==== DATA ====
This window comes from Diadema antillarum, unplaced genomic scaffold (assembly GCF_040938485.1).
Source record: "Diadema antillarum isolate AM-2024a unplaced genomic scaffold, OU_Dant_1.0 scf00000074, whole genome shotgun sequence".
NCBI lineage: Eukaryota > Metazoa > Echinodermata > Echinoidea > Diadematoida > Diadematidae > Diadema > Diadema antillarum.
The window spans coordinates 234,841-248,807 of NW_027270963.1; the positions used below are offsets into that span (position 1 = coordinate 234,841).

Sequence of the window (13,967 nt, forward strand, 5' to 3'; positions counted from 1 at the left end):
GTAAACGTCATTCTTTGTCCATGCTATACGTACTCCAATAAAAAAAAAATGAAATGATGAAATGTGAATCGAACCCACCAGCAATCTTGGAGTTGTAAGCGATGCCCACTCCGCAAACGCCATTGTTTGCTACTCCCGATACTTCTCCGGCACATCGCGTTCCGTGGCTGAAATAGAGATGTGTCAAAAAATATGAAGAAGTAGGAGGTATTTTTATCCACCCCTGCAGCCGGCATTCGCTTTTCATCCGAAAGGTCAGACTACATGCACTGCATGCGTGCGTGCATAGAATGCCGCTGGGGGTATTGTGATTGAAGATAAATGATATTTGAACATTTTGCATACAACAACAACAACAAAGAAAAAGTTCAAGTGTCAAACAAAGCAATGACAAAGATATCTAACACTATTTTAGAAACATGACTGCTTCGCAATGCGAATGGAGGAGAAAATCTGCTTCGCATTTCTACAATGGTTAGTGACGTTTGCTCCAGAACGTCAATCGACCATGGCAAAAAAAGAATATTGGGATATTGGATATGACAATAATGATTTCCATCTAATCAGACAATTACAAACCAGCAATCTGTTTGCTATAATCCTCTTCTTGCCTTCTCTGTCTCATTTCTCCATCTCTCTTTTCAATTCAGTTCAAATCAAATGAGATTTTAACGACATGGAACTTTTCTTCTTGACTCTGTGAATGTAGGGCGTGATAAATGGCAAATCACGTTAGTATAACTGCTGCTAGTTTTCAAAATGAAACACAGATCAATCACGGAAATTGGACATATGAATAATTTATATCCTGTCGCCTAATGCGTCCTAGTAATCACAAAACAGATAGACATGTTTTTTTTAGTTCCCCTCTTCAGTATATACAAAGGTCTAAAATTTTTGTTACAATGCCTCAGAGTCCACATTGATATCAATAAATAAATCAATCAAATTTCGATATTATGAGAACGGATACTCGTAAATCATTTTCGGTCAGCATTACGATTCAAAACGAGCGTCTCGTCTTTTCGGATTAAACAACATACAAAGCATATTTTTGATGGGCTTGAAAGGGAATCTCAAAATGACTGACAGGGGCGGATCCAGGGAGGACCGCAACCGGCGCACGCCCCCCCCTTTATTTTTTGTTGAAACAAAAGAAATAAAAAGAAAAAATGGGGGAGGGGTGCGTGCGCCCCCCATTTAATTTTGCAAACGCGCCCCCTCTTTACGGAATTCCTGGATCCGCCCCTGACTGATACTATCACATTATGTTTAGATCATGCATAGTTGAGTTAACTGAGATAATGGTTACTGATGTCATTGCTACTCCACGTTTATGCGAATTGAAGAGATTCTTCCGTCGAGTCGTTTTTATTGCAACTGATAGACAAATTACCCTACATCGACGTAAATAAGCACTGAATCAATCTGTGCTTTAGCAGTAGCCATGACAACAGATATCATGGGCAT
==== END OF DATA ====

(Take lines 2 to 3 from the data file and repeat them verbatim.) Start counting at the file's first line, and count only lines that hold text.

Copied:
Source record: "Diadema antillarum isolate AM-2024a unplaced genomic scaffold, OU_Dant_1.0 scf00000074, whole genome shotgun sequence".
NCBI lineage: Eukaryota > Metazoa > Echinodermata > Echinoidea > Diadematoida > Diadematidae > Diadema > Diadema antillarum.